I’d heard people bragging about their grandchildren, pulling out bulging wallets of photos, sharing every brilliant word or act. I was mildly sceptical and completely unprepared for the emotions when ours arrived. I’d never known my own grandparents so was unaware of the strength and potential power of that bond.
We lived in the same city as our first grandaughter until she was two – and then they moved. Ouch. I prefer not to mope so I decided to make the best of the situation and volunteered to enjoy a young friend’s children once a week so she and her hubby could have some downtime. But people are not interchangeable and I missed her terribly (and of course her parents).
I wrote this sonnet the following summer at a writing course.
Sun Dried Memories (for Magdalena) When you are gone and I can’t touch your face or watch with joy your mind grasp some new thought so quick I almost see synapses race, I need not grieve the joys that I have not. You did not see me pluck the shining days and spread them on crisp sheets beneath the sun, where they lay drying under its bright blaze till they were soft and supple every one. You did not see me scoop the leathered hours and thread them till they formed a glowing wreath of the glad, vivacious moments that were ours. (The few dark days are folded underneath.) When days are lean and I am hungry through, I slip one in my mouth and savor you.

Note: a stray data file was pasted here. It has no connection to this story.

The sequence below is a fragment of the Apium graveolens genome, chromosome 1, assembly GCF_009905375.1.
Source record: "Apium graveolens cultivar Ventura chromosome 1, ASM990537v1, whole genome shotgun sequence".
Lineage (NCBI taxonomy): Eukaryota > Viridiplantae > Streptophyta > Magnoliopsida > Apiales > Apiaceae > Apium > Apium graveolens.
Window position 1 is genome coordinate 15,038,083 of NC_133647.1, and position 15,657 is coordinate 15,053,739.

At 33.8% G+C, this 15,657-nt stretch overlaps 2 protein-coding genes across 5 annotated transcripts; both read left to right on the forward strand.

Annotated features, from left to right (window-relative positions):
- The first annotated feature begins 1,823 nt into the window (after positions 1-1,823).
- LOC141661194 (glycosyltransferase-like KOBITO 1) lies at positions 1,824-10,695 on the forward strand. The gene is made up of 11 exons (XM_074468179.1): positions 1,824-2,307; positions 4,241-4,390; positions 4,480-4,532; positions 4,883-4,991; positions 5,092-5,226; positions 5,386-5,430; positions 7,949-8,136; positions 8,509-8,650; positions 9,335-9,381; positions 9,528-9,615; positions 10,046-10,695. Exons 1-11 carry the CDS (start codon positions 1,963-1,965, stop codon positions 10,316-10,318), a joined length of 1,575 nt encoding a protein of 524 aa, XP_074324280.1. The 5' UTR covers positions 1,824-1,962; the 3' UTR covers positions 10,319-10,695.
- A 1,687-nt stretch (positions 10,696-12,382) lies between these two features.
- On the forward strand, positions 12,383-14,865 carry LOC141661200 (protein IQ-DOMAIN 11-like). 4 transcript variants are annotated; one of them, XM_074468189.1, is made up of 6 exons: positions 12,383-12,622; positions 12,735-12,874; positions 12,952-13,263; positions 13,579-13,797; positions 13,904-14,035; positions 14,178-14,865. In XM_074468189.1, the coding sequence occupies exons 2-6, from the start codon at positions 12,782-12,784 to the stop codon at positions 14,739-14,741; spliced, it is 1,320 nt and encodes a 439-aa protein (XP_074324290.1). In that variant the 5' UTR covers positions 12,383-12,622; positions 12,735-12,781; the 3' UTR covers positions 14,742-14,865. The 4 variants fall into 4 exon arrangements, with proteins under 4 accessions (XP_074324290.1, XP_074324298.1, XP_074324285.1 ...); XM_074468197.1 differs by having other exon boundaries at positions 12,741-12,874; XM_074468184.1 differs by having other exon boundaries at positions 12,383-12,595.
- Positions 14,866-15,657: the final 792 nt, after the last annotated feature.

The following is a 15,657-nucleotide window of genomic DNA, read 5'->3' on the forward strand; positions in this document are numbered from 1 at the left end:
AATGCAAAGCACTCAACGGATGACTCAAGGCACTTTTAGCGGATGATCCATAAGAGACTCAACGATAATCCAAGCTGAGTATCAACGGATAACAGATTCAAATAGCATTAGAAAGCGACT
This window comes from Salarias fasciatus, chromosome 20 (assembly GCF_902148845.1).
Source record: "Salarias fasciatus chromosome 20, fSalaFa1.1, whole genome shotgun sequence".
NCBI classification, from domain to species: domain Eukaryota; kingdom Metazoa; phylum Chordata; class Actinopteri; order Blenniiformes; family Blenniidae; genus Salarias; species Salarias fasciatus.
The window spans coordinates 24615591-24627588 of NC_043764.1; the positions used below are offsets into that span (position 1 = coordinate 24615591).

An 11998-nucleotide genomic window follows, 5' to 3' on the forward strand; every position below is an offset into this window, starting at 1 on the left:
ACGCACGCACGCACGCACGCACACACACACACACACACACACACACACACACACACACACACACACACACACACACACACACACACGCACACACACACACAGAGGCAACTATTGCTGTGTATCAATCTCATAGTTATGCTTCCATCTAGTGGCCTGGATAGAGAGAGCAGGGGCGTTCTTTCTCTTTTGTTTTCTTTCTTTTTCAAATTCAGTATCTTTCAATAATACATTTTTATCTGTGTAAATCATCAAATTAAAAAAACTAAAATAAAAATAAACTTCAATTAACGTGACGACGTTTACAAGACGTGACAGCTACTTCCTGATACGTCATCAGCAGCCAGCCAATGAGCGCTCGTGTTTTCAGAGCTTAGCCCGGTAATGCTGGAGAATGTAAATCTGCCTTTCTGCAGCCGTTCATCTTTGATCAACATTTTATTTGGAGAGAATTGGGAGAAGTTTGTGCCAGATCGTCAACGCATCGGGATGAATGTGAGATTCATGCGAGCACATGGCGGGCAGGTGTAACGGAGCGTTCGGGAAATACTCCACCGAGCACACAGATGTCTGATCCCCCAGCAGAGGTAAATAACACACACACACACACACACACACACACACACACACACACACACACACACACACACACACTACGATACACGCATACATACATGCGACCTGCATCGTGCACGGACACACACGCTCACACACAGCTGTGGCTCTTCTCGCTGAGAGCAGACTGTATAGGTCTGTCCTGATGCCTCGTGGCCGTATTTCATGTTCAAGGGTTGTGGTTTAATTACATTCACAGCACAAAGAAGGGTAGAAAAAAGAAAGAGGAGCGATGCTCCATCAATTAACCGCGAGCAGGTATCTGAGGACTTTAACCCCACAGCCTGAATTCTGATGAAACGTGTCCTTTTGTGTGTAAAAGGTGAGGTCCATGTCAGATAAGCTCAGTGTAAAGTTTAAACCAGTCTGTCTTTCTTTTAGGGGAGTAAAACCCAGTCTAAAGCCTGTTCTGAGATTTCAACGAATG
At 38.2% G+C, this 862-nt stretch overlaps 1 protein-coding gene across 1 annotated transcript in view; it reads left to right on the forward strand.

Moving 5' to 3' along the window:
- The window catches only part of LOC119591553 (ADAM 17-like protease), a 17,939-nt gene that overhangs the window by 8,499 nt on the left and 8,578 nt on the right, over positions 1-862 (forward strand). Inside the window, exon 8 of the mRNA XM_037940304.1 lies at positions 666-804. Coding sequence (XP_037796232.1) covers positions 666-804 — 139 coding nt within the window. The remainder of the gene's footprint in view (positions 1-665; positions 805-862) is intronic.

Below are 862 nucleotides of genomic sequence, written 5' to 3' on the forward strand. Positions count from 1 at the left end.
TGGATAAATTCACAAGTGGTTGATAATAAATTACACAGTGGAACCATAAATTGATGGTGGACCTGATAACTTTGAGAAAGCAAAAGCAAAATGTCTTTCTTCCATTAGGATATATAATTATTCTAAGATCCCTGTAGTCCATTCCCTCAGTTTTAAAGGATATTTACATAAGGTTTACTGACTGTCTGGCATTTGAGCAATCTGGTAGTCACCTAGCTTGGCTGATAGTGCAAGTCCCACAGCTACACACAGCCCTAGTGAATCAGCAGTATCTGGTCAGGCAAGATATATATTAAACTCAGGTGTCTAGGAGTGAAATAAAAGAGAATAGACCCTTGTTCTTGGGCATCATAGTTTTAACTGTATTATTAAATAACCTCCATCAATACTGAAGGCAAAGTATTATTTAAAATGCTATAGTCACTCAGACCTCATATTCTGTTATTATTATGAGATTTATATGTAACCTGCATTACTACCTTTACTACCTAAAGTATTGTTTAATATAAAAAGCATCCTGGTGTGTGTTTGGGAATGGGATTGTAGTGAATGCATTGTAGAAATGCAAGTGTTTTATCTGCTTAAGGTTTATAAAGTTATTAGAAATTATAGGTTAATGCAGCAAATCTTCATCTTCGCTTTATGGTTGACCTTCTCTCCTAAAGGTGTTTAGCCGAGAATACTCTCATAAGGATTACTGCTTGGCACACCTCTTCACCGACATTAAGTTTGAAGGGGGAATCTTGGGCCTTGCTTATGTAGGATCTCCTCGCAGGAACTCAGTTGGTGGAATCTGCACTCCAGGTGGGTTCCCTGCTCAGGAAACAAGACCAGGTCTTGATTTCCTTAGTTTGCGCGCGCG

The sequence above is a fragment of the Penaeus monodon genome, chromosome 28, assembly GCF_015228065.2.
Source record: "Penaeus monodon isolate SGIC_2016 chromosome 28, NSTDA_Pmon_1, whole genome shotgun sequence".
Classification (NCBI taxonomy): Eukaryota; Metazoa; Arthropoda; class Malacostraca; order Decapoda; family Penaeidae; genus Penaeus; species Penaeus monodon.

I currently live in the same house as four of my grandchildren and I consider myself highly blessed among women. When you love people you hardly notice them rollerskating upstairs!